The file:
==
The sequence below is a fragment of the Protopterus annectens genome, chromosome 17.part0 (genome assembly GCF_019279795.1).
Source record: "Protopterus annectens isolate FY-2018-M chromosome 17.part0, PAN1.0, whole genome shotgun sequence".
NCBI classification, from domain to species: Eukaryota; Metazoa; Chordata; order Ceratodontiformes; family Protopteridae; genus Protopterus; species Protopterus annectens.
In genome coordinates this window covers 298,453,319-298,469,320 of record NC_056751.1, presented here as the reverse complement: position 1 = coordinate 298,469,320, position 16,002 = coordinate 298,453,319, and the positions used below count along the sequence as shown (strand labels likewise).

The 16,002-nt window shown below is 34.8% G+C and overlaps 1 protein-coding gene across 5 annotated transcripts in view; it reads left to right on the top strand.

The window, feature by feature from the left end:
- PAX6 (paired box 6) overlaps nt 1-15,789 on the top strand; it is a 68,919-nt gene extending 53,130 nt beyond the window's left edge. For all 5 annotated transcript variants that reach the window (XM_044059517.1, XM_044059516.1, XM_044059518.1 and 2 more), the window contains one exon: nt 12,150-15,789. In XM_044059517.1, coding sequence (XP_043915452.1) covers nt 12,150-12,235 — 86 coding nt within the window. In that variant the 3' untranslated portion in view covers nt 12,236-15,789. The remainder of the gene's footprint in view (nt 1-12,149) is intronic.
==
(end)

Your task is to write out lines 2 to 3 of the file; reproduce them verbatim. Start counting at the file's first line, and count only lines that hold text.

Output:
Source record: "Protopterus annectens isolate FY-2018-M chromosome 17.part0, PAN1.0, whole genome shotgun sequence".
NCBI classification, from domain to species: Eukaryota; Metazoa; Chordata; order Ceratodontiformes; family Protopteridae; genus Protopterus; species Protopterus annectens.